“The margin of error tells you by how many percentage points the survey results may differ from the real population value,” writes Gassaway. “So, if a 2018 survey finds that 13% of Americans hunted and the following year the same survey finds 12% of Americans hunted, it seems safe to say that the number of hunters declined by one percentage point from 2018 to 2019, right? Maybe, but maybe not."

“Here’s why. If both surveys had an almost impossible 1% margin of error on a national survey, the real population value might be the same for both years. In other words, the 13% reported amount could have been 12% and vice versa for the second survey.”

Gassaway indicated that many archery and bowhunting industry representatives have questioned previous numbers released from nationwide surveys because of varying methodologies and issues like those noted above.

And as we saw three years ago, even trusted data can change very quickly — remember the swelling of outdoors recreation numbers from the COVID-19 pandemic year when millions were a part of national and local shutdowns and suddenly had a lot of free time on their hands? Undoubtedly, there were a few more bowhunters in the woods that year, but how do you gather and interpret such information in a muddied context?

To tackle that perplexing situation and find an answer to how many bowhunters there are in America, ATA set out to gain a full understanding of the topic and to provide credible information here, becoming the first organization to attempt to do so.

In addition to information from state agencies, ATA also compiled information from other sources including the National Deer Association in its 2023 NDA Deer Report and from the National Wild Turkey Federation in its 2022 NWTF Spring Hunt Guide.

While the report recently issued by ATA provides a snapshot look at where things stand in March 2023, there’s also something of a realtime look at this data going forward since ATA, the American Sportfishing Association, and various natural resource agencies have partnered together to provide a live-look licensing Data Dashboard that is said to update frequently and provides year-to-year information.

It’s worth noting here, however, that ATA reports that just more than 20 states actually have the software to participate in real-time fashion, so you might want to take such current real-time numbers with a grain of salt, although they should still be in the ballpark of accuracy.

With that backstory now in place, and the total number of bowhunters nationwide currently approximated at 3.7 million archers, what does a deeper breakdown of the ATA bowhunter data in America look like?

Right off the top, the place with the most bowhunters is the hunting tradition-filled state of Pennsylvania with some 331,000 bowhunters (using bows and crossbows) according to ATA.

Rounding out the Top 5 states with the largest bowhunter numbers is Wisconsin at No. 2 with 307,450 bowhunters, Michigan at No. 3 with 304,278 bowhunters, New York at No. 4 with 244,226 bowhunters, and Missouri at No. 5 with 202,726 bowhunters.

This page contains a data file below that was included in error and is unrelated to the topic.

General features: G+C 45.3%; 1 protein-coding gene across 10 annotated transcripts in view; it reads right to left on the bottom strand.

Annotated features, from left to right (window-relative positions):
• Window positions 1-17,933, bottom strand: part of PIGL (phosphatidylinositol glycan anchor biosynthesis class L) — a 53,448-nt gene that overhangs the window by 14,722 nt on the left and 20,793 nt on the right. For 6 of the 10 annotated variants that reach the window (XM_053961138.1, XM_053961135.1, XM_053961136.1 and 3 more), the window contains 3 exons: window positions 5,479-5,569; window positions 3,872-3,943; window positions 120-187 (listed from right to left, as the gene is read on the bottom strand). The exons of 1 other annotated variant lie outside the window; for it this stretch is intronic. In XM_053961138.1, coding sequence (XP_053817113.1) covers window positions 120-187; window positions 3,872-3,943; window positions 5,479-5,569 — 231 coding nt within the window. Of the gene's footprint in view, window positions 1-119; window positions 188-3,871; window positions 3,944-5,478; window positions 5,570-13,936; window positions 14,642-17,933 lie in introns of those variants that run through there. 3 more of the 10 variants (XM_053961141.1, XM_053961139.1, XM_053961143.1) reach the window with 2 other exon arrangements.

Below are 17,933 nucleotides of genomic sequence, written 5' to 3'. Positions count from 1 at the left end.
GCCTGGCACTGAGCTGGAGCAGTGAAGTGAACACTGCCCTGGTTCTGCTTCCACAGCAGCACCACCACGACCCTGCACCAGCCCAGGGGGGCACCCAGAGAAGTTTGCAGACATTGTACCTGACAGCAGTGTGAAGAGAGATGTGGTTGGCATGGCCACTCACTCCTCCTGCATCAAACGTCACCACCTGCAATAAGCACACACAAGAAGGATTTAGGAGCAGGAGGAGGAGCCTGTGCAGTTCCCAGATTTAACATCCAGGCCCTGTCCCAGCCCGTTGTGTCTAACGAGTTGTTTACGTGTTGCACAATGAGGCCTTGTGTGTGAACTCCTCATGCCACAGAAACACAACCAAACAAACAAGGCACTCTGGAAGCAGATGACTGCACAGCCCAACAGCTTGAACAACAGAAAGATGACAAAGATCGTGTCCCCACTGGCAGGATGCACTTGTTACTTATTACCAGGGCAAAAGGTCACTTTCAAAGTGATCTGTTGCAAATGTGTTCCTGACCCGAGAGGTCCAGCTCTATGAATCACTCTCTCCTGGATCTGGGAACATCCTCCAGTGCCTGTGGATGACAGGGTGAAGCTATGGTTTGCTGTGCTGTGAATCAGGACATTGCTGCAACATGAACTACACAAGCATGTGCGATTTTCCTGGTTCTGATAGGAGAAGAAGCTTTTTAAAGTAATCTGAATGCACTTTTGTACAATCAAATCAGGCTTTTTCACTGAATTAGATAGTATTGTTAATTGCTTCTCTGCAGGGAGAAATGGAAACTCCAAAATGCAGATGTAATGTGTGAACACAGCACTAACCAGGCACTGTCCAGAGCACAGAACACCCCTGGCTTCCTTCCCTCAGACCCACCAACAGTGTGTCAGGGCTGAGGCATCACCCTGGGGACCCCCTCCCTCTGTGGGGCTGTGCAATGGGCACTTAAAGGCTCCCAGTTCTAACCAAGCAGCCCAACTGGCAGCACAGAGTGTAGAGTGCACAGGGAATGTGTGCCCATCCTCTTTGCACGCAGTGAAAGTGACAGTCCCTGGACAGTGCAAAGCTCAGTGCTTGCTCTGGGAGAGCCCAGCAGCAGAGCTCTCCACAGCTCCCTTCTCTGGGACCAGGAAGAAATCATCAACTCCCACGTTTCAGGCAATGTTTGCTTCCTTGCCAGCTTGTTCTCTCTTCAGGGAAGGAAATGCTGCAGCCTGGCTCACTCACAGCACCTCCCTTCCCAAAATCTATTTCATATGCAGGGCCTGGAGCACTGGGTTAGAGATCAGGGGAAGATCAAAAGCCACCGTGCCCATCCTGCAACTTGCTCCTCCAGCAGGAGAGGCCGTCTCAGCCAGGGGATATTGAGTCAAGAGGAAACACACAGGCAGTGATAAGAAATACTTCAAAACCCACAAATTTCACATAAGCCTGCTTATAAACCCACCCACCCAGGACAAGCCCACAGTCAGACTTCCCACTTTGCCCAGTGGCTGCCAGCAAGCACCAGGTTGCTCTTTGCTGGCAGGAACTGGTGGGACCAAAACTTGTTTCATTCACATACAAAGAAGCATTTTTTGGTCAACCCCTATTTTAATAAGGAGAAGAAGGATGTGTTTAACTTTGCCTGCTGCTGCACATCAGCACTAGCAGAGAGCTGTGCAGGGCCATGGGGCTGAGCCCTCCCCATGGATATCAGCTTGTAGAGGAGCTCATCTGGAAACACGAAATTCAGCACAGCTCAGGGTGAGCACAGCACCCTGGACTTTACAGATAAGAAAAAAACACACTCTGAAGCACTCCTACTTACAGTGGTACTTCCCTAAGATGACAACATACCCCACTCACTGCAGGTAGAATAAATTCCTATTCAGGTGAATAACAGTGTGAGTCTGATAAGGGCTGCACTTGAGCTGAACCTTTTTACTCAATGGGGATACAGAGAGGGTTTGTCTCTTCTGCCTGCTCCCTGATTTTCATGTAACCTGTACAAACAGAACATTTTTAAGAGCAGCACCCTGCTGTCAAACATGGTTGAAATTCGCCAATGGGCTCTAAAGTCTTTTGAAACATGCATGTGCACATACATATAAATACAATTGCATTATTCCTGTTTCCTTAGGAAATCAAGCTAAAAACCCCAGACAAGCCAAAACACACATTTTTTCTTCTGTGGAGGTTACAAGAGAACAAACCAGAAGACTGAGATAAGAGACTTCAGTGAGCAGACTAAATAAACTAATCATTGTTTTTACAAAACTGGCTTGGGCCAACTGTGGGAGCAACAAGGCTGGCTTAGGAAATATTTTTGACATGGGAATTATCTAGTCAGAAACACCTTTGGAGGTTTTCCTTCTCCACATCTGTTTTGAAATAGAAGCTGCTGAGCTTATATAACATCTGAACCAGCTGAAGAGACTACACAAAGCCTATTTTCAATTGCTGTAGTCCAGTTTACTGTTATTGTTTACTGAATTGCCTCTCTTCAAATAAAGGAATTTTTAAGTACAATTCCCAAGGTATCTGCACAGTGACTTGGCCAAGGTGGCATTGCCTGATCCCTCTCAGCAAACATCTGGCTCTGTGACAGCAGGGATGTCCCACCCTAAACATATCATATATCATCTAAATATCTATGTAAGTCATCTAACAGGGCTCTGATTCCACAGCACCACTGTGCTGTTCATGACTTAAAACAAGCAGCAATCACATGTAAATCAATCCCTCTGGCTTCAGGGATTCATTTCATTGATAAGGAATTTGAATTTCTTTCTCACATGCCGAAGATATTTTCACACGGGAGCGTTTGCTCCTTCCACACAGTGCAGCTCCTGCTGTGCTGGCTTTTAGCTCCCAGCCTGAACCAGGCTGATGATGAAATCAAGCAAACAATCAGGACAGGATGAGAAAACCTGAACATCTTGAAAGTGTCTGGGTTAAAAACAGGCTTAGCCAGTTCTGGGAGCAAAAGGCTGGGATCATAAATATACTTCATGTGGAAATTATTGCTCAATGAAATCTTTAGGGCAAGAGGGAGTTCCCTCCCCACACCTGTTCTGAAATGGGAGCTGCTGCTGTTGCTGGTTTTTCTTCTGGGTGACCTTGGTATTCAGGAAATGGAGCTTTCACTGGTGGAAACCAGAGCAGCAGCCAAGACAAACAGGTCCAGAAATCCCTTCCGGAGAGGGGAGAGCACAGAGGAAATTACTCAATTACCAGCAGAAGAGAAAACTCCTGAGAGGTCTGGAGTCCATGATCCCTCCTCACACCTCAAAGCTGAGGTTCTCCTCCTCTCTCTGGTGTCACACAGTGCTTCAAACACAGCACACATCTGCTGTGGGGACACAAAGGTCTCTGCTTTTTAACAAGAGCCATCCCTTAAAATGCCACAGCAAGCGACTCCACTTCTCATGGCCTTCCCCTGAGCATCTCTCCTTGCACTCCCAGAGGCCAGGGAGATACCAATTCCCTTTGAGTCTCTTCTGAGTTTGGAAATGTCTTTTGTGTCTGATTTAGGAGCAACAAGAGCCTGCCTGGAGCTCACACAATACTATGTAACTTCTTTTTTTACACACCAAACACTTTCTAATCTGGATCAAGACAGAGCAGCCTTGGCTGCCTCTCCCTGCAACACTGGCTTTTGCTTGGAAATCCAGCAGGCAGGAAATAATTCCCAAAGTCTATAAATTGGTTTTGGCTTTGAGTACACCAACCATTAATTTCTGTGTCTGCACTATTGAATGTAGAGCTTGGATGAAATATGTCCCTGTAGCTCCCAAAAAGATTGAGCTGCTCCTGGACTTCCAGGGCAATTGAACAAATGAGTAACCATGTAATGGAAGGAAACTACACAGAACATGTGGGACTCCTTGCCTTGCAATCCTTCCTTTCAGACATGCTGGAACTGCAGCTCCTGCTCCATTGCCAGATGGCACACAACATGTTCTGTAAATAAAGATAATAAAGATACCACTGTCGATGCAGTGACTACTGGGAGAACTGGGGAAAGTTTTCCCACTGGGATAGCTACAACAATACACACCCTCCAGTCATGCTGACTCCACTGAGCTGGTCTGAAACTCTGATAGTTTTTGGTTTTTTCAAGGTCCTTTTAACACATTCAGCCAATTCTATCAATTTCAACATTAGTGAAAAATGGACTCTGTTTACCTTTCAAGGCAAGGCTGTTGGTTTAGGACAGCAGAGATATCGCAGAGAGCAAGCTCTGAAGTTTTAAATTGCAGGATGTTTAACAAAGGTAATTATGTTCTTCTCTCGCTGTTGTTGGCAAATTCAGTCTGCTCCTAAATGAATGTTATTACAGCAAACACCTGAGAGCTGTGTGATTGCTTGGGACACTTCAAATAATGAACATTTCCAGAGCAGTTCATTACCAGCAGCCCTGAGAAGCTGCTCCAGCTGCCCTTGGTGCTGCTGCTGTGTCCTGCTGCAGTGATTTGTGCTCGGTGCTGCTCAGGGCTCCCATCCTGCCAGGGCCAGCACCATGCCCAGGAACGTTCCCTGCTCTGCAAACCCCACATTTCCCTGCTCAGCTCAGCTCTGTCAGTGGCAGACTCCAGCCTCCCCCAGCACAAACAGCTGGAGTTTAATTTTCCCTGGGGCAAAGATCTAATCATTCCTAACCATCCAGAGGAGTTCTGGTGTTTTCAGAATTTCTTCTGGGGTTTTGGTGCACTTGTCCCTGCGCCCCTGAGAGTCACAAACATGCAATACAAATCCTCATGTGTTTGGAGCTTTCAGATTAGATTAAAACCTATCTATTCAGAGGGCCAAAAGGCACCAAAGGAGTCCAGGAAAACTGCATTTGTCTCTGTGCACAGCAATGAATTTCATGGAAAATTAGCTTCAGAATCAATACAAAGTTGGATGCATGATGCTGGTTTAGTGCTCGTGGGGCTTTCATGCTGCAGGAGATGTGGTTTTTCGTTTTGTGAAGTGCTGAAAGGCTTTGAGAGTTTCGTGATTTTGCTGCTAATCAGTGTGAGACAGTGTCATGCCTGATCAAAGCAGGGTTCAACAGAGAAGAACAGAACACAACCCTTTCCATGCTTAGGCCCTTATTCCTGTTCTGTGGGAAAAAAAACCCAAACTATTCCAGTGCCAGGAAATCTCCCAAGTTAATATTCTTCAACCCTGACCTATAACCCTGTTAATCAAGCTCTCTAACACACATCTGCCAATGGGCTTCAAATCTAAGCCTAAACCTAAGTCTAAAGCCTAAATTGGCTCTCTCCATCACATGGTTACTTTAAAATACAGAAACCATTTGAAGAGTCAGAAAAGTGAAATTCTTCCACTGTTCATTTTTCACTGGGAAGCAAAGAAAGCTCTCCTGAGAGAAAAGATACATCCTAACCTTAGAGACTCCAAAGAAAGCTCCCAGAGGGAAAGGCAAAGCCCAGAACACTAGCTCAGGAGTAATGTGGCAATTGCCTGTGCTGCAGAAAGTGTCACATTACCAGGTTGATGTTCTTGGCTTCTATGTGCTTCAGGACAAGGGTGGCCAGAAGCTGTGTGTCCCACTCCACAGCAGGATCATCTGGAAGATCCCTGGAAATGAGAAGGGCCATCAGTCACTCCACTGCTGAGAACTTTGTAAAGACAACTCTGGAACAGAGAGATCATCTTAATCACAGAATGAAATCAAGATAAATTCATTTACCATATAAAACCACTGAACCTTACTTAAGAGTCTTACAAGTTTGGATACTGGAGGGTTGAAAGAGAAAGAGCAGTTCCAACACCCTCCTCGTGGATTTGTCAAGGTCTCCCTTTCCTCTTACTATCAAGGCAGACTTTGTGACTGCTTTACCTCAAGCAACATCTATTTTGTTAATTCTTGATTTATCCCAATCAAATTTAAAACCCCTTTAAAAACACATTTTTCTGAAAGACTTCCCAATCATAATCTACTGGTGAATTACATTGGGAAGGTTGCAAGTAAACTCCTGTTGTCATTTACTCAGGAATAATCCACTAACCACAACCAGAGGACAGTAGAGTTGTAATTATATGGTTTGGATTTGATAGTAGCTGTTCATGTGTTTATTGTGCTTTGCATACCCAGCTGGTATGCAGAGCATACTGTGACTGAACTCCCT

Looking at other members of the Top 10 in the ATA report, Illinois checks in at No. 6 with 173,710 bowhunters, Ohio follows at No. 7 with 172,947 bowhunters, Texas is No. 8 with 168,301 bowhunters, Arkansas comes in at No. 9 with 128,810 bowhunters, and Minnesota rounds out the Top 10 list at No. 10 with 104,711 bowhunters.

Interestingly enough, no other state checked in with more than 100,000 bowhunters, and Kansas — home to some of the nation’s top whitetail hunting — didn’t make the Top 10. Instead, the Sunflower State checked in far down the list with 58,334 bowhunters, far behind southeastern states like Alabama’s 97,580 bowhunters, Georgia’s 83,314, and even Mississippi’s 78,254.

With so many of the Top 10 states being in the deer-rich Midwest, as well as having some of the highest overall deer hunter participation rates and highest deer hunter numbers per square mile, I’d add as an aside here that it’s also easy to understand why the 2022 ATA Show was in Louisville, the 2023 show was in Indianapolis, and the 2024 show is traveling to St. Louis. Most of these annual shows have been in the Midwest, and the numbers suggest why.

On the other end of the spectrum, the Aloha State of Hawaii, home to no native whitetails and only exotic animals like axis deer, checks in at No. 50 on the ATA bowhunter numbers list with 1,384 bowhunters. Still, hiking the lush mountains of the nation’s 50th state with the deep blue Pacific Ocean as your breathtaking vista more than makes up for limited bowhunting opportunities in a state better known for epic surfing and sandy spots like Waikiki Beach than big game animals and wild turkeys roaming the tropical woods.

Other states on the smaller side of the ATA bowhunter participation list include Rhode Island at No. 49 with 2,351 bowhunters; Nevada at No. 48 with 3,121 bowhunters; Wyoming at No. 47 with 4,063 bowhunters; California at No. 46 with 8,646 bowhunters; and Alaska at No. 45 with 11,175 bowhunters.

As you can see, the number of bowhunters varies in America, but regardless of how big a state is in population size, how much or how little bowhunting opportunity is found there, and whatever the seasonal and bag limit structures are, the U.S. is made up of a rich and varied population of bowhunters who are thrilled to get out into the field every fall, winter, and spring.

That’s why we are here at Petersen’s Bowhunting are trying to make the bowhunting world an easier one to understand, an easier one to participate in, and occasionally, even helping bowhunters find some well-earned success at the end of a broadhead tipped arrow.

And as the late Fred Bear might think of all of this, may it ever be so.